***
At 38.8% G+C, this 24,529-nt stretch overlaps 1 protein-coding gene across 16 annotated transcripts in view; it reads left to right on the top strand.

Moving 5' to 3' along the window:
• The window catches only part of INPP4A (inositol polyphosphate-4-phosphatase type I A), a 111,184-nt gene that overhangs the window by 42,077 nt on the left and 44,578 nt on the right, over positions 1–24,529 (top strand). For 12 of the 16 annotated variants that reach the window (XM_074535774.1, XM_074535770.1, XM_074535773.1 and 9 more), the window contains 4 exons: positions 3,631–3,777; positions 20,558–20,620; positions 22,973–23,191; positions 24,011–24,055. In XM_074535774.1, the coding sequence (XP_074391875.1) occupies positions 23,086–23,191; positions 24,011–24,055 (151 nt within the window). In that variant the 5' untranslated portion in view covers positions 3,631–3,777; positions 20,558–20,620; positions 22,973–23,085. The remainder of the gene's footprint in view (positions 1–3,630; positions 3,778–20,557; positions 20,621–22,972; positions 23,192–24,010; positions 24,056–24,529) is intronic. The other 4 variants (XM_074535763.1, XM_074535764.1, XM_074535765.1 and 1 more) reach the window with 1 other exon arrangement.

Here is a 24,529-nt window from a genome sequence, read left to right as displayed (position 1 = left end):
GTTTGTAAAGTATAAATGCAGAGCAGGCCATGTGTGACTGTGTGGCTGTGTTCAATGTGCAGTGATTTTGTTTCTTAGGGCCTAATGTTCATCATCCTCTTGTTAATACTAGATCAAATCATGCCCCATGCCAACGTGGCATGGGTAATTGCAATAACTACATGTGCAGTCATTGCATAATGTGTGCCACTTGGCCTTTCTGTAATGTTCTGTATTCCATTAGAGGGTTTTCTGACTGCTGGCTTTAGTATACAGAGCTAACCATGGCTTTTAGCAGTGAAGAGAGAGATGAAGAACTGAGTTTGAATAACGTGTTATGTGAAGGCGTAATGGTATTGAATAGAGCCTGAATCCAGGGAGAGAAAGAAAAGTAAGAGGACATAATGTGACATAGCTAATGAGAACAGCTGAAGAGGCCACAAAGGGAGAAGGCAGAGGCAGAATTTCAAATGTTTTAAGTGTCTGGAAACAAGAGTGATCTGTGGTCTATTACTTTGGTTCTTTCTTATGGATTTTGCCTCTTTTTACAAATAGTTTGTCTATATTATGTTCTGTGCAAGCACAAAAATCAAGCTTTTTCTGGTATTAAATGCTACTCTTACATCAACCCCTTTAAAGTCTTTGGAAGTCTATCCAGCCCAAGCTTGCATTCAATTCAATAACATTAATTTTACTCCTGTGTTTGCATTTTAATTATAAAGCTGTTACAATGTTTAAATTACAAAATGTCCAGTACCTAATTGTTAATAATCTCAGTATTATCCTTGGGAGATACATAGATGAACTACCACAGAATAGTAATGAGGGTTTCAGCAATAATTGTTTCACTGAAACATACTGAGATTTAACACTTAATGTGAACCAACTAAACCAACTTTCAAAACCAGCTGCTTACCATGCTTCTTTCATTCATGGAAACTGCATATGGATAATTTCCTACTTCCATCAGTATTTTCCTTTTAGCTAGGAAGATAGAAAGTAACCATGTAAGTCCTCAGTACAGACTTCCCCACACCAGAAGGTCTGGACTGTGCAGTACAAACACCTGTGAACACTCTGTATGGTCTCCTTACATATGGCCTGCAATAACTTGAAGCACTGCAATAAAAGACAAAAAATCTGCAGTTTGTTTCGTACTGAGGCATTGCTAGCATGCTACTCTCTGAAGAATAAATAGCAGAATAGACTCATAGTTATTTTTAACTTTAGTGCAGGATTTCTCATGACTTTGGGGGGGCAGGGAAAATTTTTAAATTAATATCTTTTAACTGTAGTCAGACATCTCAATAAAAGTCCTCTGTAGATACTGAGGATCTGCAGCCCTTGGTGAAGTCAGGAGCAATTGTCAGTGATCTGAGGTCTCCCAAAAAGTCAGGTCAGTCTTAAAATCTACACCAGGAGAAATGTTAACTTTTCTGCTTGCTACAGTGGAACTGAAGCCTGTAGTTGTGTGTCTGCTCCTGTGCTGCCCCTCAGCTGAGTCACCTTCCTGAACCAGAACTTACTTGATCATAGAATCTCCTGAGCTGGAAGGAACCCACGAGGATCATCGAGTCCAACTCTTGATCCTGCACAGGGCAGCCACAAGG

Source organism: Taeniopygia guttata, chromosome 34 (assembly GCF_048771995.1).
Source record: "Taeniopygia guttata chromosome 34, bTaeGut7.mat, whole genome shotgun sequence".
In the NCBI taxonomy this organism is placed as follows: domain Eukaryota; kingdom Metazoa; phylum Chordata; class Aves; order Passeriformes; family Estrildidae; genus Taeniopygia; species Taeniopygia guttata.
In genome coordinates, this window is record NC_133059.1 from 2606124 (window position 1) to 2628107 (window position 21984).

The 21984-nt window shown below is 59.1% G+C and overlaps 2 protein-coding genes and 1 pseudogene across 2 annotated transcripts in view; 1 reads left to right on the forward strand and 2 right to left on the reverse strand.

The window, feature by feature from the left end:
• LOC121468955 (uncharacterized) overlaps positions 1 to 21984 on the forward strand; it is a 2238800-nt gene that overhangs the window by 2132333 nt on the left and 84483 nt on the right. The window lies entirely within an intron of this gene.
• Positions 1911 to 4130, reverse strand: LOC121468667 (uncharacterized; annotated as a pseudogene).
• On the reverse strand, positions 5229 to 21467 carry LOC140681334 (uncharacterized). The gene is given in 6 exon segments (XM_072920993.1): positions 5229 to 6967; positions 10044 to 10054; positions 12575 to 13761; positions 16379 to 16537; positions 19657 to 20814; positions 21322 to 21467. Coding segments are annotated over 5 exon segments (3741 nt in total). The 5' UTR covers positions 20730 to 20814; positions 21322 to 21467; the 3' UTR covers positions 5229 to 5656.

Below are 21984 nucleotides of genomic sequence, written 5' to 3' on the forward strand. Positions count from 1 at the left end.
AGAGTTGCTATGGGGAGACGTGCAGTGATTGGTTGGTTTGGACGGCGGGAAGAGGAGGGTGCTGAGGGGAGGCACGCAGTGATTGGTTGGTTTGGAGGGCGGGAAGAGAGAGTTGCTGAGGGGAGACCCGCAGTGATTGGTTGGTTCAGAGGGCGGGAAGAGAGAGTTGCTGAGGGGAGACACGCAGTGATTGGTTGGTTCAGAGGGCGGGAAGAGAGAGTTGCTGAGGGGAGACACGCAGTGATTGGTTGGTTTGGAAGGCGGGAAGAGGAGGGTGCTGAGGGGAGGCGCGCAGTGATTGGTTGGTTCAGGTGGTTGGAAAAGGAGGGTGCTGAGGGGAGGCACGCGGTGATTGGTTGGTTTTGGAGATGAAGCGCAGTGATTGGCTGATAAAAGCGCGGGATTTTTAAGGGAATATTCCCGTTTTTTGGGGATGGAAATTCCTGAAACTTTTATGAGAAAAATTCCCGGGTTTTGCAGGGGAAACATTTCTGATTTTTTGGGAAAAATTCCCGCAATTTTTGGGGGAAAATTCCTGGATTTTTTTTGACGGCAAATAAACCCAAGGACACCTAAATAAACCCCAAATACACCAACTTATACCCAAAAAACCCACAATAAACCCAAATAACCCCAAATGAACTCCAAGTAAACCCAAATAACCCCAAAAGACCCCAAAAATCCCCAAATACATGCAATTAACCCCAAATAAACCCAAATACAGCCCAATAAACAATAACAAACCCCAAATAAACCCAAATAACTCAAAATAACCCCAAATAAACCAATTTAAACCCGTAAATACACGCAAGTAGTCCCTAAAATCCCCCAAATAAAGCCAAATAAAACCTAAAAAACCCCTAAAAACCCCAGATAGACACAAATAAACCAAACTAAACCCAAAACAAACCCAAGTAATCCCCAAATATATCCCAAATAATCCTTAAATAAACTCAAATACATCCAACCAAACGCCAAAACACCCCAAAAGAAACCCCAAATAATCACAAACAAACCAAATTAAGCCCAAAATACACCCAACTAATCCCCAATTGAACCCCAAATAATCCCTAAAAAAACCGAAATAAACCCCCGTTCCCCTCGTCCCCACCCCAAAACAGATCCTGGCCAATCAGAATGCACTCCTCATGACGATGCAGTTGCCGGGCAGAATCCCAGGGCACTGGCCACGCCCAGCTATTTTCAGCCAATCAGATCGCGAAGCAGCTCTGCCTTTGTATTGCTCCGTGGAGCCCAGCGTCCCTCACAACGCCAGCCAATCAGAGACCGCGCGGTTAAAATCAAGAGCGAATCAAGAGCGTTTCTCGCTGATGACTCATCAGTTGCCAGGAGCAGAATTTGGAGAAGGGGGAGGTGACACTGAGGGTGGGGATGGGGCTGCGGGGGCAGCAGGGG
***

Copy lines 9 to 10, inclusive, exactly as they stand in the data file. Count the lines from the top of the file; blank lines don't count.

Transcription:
In genome coordinates, this window is record NC_133059.1 from 2606124 (window position 1) to 2628107 (window position 21984).

The 21984-nt window shown below is 59.1% G+C and overlaps 2 protein-coding genes and 1 pseudogene across 2 annotated transcripts in view; 1 reads left to right on the forward strand and 2 right to left on the reverse strand.